With no engine whatsoever, these solutions cut vibrations and noise completely with the exception of fans, and likewise anticipate the California Air Resources Board’s requirement that APU engines be compliant with all current emissions standards by Jan. 1, 2008, on trucks running 2007 engines. At MATS Thermo King introduced a “level 2” diesel particulate filter for their trailer products as well as the TriPac that President Ted Fick said in a press conference would meet that requirement.
When coming into the APU arena, Thermo King looked at battery-based technology as a possible route to take – at MATS, Fick called it the “greenest solution of all.” Carrier Transicold, maker of the ComfortPro, has done the same, but both companies came to similar conclusions. “Today we don’t believe that electrical energy storage technology is at a point where it can meet the needs of the long-haul applications,” says Eduardo Andrade, Carrier business manager for the ComfortPro. Fick said it wasn’t a “bad play long term” to fully invest in battery technologies and that company officials would keep their eyes on technology improvements.
Bob West also sees the value of innovation. “Every factor in the world that can cause you to spend more money is running against you as a trucker,” he says.
Ultra-low-sulfur diesel and new emissions-compliant engines are perhaps two of the least talked about market stimuli for APUs of all kinds. “With ULSD, the engines are running less fuel mileage,” West says. “Each new engine standard gets worse mileage than the last. The next generation is coming on right now. No one knows what cost it will add to the trucks in the long run – the number I’m hearing is $10,000 a truck. Some have said $6,000. And we don’t know how much the new engines will decrease the life cycle of the thing.”
A green squeeze is on, and the APU, whatever the type, is perhaps the biggest piece of the puzzle as it relates to over-the-road trucking, the industry’s likewise green response to the quandary as it relates to both the environment and the bottom line.
“All those factors are going on,” West says, “and this APU is what you’re trying to do to deal with it, to stop the truck from idling.”
As idling laws proliferate, it’s good practice to keep an eye out for enforcement – it varies from jurisdiction to jurisdiction, but Bob West, president of R.E. West Trucking, says he knows of at least one state that’s really going after idlers: “In New Jersey they put up cameras at their travel plazas on the turnpike,” he says. “They’re determined that you’re not going to idle your truck, and they’re also determined to write you a ticket.”
The change is happening fairly rapidly, West says.
It’s also sweeping various Canadian municipalities, says Gary Murray of FleetSmart, a Canada-based efficiency education organization, including the greater Vancouver area, Toronto, Ottawa, Montreal and Halifax. In April last year the Environmental Protection Agency issued a model state idling law.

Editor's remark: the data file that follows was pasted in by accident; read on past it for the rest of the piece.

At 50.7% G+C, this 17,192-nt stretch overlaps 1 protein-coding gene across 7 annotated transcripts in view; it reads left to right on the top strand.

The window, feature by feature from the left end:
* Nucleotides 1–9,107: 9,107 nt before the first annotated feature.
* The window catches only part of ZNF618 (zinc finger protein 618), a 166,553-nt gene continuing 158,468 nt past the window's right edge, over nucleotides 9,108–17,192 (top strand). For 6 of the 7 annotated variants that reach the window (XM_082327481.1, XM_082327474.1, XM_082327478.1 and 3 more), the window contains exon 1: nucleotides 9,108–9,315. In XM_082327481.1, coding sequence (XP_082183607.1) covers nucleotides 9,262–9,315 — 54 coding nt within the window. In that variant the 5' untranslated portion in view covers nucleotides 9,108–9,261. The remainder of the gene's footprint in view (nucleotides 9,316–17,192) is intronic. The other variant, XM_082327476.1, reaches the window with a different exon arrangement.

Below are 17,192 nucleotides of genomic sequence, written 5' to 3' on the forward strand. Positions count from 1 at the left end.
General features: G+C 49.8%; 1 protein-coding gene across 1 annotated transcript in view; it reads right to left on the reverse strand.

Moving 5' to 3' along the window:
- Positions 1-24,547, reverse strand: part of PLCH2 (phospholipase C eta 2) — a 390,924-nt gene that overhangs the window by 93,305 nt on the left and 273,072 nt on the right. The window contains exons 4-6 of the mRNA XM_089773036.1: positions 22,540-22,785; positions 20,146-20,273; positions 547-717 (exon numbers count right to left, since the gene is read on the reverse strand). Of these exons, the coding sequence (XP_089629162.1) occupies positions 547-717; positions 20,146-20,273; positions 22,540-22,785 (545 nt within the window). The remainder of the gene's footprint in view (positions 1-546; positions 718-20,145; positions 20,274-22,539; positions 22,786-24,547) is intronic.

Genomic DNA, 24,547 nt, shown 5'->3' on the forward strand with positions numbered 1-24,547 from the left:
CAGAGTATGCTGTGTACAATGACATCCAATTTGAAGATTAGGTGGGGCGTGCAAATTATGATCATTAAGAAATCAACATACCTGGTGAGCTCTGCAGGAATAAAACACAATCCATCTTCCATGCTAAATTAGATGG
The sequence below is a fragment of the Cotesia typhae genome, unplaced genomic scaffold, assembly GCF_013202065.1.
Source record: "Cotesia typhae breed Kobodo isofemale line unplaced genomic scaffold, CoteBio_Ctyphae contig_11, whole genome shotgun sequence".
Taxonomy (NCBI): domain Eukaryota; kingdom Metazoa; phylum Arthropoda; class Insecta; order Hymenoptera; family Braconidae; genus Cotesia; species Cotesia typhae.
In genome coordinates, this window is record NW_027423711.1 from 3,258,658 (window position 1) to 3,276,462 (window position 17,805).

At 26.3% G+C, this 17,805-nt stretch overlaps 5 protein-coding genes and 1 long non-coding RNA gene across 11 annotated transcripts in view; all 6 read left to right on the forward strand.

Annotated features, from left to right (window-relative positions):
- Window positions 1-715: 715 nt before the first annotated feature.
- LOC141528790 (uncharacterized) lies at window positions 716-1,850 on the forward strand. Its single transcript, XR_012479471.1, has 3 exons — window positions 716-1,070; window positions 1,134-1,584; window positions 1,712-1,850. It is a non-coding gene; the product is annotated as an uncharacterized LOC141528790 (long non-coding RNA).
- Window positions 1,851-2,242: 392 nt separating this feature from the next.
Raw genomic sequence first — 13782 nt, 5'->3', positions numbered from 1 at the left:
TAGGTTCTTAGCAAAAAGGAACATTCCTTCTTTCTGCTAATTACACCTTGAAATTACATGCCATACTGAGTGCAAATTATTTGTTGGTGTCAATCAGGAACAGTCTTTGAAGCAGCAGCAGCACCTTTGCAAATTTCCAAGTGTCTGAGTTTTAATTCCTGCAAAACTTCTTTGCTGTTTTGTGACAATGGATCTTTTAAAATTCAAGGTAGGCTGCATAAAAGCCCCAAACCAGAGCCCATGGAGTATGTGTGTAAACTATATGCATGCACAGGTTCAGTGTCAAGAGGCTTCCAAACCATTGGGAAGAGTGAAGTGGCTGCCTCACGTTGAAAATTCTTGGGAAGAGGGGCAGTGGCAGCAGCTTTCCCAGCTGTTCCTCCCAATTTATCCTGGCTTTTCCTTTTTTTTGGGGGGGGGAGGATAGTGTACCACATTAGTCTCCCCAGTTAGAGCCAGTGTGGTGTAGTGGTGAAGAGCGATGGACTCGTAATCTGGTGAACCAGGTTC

Still, variance is common among the now more than 30 separate statutes that exist around the country. They’re charted on the map at right, based on current American Transportation Research Institute information. Unless otherwise noted, all times are max idling times and fines are minimums. Various exemptions exist, including for drivers in sleeper berths on rest (including in Arizona, Illinois and California, though the California sleeper exception expires at the beginning of next year), but many feel a national idling law is in our very near future.
You might tear out this map and keep it for future reference, or print out a handy cab card with complete info on the regulations at this site, click “Idling Regulations Compendium.”
City of Aspen, 5 min. in 1 hr. period, $1,000 max/prison
City and county of Denver, 10 min. in 1 hr. period, $999 max/prison
0 min. unattended, $750 max
Salt Lake County, 15 min., $1,000 max/prison
15 min., $100-$500
(including Las Vegas),
15 min., $10,000 max
Washoe County (including
Reno), $250 max
5 min., $100
City of Sacramento, 5 min., $100
Placer County, 5 min., $50
Maricopa County, 5 min., $100
Cites of Austin, Bastrop, Elgin, Lockhart, Round Rock and San Marcos and Bastrop, Caldwell, Hays, Travis and Williamson counties, 5 min. Apr.-Oct., fines vary
City of Minneapolis, 0 min. residential area, $700 max/prison
City of Owatonna, 15 min. in 5 hr. period, residential area, $1,000 max/prison
City of St. Cloud, 5 min. W. St. Germain St. 8th St. to 10th Ave., $200
Greater Chicago area: Aux Sable Township, Goose Lake Township, Oswego Township, Cook County, DuPage County, Lake County, Kane County, McHenry County, Will County, 10 min in 1 hr. period, $50
Greater St. Louis area: Madison County, St. Claire County, Monroe County, 10 min in 1 hr. period, $50
Allegheny County (including Pittsburgh),
5 min., warning
City of Philadelphia, 2 min., $300
5 min., $375
New York City, 3 min., $50-$500/prison
City of New Rochelle, 5 min., $50 max/prison
Rockland County, 3 min., $375-$15,000
5 min. above 32-F, fine TBD
5 min., $100
3 min., $5,000 max
3 min., $200
3 min., $50-$500
5 min., $500
3 min., $500
10 min., $25,000 max
City of Atlanta, 15 min., $500
City of St. Louis, 10 min.,
St. Louis County, 3 min., $1,000 max/prison
Apus Proliferate –
New Options, Financing